Check out "Wrath Of Gandhi" by clicking here.
And, in a rare outside link, you can see "Wrath of Gandhi" here, where you could conceivably even leave comments: http://cheezburger.com/8173936384 

The title "I'm Nearly Famous" is courtesy of my friend Earl.






Tuesday, May 6, 2014

955 - Squirrel Surfeit

I have a number of amorous squirrel sketches.  Each sketch has its own Photoshop layer.  In this image, all of the layers are mashed into one. 





Monday, May 5, 2014

954 - Superhero Origins


Every superhero has an origin story.  This one is mine:

"Honey, take a picture of me holding my hands like this."

Click.  My wife snaps this picture.  I used it as the model for the artwork in the previous JSVB post, which you can see by clicking here.





Saturday, May 3, 2014

953 - "My Super Power"



Some time ago, I was doing household chores with the television on, and the comedian said the lines in today's JSVB piece.  Honestly, it's one of the funniest things I've ever heard, which inspired me to draw this super self-portrait.  I'm still giggling at it after hours of grinding out the artwork.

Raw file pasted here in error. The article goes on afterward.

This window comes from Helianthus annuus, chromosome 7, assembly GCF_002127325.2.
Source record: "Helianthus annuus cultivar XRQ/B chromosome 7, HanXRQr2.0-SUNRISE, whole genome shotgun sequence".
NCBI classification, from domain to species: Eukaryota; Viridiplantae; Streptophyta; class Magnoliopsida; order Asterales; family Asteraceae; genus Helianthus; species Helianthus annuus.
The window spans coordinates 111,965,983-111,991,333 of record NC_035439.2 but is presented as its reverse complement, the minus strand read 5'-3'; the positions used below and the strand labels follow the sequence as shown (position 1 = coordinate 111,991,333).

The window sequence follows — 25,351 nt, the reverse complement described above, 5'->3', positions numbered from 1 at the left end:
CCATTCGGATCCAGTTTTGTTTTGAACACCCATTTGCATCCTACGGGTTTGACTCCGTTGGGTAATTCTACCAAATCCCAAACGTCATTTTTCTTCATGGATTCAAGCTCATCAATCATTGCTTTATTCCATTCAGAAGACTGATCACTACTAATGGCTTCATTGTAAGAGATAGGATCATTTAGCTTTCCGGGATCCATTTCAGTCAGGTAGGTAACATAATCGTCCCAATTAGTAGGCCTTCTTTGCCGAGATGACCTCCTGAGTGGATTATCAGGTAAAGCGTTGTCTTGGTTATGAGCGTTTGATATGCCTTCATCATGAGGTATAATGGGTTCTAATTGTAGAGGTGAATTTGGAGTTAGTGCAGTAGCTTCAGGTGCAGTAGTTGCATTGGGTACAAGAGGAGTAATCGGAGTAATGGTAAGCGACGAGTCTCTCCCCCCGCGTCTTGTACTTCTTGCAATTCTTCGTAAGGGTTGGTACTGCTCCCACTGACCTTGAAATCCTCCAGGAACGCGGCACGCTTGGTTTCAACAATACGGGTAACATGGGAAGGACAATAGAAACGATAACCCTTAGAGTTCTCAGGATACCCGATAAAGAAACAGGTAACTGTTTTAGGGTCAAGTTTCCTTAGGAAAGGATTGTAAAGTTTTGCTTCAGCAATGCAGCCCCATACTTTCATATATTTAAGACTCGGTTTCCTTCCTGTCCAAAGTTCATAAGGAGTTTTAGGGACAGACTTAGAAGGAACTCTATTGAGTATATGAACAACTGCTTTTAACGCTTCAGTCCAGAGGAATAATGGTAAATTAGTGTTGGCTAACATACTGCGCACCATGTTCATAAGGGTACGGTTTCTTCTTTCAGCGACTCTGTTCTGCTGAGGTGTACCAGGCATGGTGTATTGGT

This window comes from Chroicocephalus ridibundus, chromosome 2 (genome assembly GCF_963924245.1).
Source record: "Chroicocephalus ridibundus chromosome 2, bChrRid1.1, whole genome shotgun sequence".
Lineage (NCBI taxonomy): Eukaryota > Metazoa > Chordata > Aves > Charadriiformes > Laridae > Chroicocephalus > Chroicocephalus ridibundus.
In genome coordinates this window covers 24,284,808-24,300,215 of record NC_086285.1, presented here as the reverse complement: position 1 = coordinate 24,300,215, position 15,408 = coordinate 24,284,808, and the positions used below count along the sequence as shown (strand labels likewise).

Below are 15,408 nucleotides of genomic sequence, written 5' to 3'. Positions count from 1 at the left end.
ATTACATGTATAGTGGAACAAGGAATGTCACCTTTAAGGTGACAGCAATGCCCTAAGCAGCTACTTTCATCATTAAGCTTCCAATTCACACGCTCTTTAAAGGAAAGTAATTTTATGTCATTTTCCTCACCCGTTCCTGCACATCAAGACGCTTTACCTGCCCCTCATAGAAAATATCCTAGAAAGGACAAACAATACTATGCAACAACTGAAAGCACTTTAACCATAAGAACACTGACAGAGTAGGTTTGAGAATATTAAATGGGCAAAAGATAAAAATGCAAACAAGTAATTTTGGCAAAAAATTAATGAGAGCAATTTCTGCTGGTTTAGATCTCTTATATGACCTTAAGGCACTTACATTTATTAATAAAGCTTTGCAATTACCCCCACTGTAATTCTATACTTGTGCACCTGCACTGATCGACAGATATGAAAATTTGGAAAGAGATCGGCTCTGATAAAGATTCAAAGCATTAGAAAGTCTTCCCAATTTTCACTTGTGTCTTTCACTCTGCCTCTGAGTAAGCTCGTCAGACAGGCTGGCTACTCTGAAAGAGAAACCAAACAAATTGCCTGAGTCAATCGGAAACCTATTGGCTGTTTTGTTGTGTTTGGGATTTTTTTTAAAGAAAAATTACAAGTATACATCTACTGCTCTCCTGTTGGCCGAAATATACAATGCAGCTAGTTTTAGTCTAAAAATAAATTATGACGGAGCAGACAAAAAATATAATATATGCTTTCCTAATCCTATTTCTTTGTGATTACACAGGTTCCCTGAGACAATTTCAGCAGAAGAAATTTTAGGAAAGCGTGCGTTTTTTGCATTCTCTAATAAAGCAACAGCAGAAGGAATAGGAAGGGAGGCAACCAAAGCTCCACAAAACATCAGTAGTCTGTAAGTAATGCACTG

The Internet says that Stephen Wright first made this joke, but my memory says otherwise.  It's a very funny bit, and if Mr. Wright and/or The Mystery Comic is searching for himself on the Internet and finds this, well, thanks bud! 

Silver-age comics are my favourite, since that's what I grew up with.  Nowadays, I find it amusing to recreate that look.  After doing the drawing, inking, lettering, and colouring using modern means, I aged the picture to make it look like out of one of my old comics.  I faded and blurred the black ink.  I created half-tone masks of the colours.  I layered on an old newsprint texture to make the paper less vivid white.  I even hand-painted some colour bleed over the blacks, something you'd see as a common artefact in the old comics.  Finally, I intentionally shifted the ink several pixels to the left from the colours to simulate offset-press technique.     

Next time you see a bird in the air, think of me!  Or Stephen Wright.




Friday, May 2, 2014

952 - Super-Self Colour Scheme